Ruth M. Davis

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Ruth M. Davis is President and CEO of the Pymatuning Group, a Virginia firm specializing in industrial modernization and technology development, which she founded in 1980. One of the first women to graduate from the University of Maryland with a Ph.D. in mathematics, she helped design some of the earliest computers and satellites. She went on to hold many scientific positions in the federal government, rising to Deputy Undersecretary of Defense for Research and Advanced Technology and later, Assistant Secretary of Energy for Resource Applications. She also served as Director of the Institute for Computer Sciences and Technology at the National Institute for Standards and Technology, as the first Director of the National Center for Biomedical Communications at the National Institute of Health, and as Staff Assistant for Intelligence and Reconnaissance in the Office of the Secretary of Defense. She has been involved in programs at the University of Maryland, the University of Pennsylvania, and the University of California at Berkeley, and was inducted into the University of Maryland Hall of Fame in 2000. She has been elected a member of the National Academy of Public Administration, the National Academy of Engineering, and the American Academy of Arts and Sciences.

About the Transcript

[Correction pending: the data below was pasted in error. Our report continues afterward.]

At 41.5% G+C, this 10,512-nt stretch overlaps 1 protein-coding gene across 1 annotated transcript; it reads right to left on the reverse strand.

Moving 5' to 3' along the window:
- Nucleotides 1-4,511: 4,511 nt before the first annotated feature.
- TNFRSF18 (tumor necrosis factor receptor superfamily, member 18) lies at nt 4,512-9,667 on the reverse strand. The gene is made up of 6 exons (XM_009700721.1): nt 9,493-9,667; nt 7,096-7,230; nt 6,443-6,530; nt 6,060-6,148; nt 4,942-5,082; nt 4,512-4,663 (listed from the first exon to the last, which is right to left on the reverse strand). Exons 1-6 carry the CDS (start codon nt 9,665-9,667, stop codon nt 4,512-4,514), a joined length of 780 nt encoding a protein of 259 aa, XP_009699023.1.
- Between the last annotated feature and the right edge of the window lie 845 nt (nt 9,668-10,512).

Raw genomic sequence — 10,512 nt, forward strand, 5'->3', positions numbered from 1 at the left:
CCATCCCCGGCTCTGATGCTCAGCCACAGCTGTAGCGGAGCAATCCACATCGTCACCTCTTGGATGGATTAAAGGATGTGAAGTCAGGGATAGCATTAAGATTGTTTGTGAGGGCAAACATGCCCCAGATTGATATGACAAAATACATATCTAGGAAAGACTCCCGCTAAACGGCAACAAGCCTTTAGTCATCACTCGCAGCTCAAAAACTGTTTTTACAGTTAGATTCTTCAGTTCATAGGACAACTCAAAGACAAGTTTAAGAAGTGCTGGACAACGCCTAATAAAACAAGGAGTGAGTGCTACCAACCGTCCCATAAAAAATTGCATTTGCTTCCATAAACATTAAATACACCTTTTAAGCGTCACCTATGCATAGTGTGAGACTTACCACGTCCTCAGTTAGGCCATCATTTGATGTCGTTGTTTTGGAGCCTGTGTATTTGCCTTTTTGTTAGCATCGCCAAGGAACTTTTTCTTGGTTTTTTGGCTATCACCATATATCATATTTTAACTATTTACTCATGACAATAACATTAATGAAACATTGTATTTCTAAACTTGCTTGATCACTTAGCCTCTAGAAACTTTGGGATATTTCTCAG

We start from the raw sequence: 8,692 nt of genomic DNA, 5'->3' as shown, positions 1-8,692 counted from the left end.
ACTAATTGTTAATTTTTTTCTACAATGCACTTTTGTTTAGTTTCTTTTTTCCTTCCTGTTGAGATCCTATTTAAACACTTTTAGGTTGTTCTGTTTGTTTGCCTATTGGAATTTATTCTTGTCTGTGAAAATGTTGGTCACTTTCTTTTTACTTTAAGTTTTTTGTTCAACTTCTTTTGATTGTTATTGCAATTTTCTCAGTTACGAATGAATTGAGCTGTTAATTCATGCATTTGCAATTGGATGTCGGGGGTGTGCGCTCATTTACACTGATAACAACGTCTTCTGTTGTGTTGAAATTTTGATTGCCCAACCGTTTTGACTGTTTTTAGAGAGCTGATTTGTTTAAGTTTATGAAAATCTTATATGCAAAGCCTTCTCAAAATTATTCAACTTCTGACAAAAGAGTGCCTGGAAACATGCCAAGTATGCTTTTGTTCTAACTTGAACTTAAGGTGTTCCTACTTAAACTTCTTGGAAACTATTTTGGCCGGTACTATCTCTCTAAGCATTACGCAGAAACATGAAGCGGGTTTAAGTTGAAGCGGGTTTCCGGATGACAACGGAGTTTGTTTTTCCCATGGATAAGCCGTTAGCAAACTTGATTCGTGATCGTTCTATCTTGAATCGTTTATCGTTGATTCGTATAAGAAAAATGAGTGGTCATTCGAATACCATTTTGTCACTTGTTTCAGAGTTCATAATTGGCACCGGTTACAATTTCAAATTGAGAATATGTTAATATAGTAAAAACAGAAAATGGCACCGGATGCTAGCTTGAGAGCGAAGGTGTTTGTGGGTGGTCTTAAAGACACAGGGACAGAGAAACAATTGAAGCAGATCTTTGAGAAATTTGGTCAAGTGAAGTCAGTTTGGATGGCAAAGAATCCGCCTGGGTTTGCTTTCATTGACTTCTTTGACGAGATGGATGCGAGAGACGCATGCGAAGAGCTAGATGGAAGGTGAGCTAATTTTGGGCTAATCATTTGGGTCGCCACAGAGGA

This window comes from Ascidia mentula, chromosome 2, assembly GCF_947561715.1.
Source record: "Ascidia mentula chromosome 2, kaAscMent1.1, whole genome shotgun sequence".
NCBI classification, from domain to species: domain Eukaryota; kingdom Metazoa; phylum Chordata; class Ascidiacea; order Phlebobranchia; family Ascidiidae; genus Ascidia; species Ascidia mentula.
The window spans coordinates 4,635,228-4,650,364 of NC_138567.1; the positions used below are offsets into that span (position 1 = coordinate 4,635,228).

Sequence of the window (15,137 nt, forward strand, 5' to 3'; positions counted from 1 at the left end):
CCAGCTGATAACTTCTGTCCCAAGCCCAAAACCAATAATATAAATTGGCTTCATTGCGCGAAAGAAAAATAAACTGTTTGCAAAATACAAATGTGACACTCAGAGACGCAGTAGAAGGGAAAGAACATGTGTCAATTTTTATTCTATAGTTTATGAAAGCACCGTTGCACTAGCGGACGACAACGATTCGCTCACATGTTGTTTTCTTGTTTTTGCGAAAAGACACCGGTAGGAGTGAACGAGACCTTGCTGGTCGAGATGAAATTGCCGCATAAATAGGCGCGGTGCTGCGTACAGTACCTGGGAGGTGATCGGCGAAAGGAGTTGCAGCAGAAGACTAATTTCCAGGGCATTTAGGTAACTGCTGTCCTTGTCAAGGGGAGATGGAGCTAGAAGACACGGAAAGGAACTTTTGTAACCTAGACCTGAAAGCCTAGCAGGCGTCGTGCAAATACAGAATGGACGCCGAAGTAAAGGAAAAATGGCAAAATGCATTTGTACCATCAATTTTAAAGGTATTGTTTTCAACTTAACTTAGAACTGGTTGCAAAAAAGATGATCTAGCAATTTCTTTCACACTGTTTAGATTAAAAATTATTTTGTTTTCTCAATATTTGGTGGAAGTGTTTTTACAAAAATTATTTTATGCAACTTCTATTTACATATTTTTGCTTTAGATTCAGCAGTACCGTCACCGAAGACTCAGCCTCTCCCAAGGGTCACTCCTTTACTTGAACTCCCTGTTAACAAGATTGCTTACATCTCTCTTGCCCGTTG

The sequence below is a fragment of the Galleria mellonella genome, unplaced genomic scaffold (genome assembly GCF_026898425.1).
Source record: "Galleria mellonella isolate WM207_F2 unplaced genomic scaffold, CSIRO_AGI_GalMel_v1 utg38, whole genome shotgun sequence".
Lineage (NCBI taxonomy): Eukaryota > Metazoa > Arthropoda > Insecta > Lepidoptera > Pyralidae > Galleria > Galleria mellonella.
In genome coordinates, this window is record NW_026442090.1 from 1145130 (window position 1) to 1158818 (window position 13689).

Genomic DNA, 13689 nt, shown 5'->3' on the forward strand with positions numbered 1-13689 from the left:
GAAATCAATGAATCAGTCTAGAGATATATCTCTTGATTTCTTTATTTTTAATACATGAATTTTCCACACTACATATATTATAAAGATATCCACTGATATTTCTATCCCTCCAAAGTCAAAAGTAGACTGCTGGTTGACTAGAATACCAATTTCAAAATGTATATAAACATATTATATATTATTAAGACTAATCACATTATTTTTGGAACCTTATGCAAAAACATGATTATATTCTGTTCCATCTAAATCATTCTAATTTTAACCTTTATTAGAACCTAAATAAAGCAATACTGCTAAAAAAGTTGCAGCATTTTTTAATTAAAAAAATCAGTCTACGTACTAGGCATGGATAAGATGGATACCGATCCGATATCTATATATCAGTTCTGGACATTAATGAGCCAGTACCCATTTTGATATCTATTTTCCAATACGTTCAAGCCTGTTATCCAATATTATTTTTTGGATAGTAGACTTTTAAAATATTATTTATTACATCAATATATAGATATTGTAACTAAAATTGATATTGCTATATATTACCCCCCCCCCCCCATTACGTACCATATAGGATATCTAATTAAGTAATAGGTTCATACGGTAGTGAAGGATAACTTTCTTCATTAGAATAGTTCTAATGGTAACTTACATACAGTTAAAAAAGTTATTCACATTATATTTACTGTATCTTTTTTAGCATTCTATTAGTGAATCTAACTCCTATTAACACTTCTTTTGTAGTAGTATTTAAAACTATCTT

Ruth Davis’ interview describes her work with the Secretary of Defense, the National Library of Medicine, and as Director of the National Center for Biomedical Communications, as well as the Department of Economic Security. As Deputy Director of the National Library of Medicine, she was involved in the development of early computers, and was responsible for the development of computers and communications in the medical world as was mandated to the National Library of Medicine by Congress. She describes her childhood in northwestern Pennsylvania and Maryland, and goes on to elaborate about her education in grade school and as an undergraduate and graduate student. The interview also focuses on Homeland Security and the events of 9/11, as well as her work with data encryption, with agencies such as the CIA, and with her work on several boards after leaving the government. She goes on to discuss Barbara Franklin’s work in President Nixon’s White House and the Executive Women in Government board. Lastly, she talks about her work at Pymatuning and her thoughts on women in the workforce in the late 1960s and early 1970s.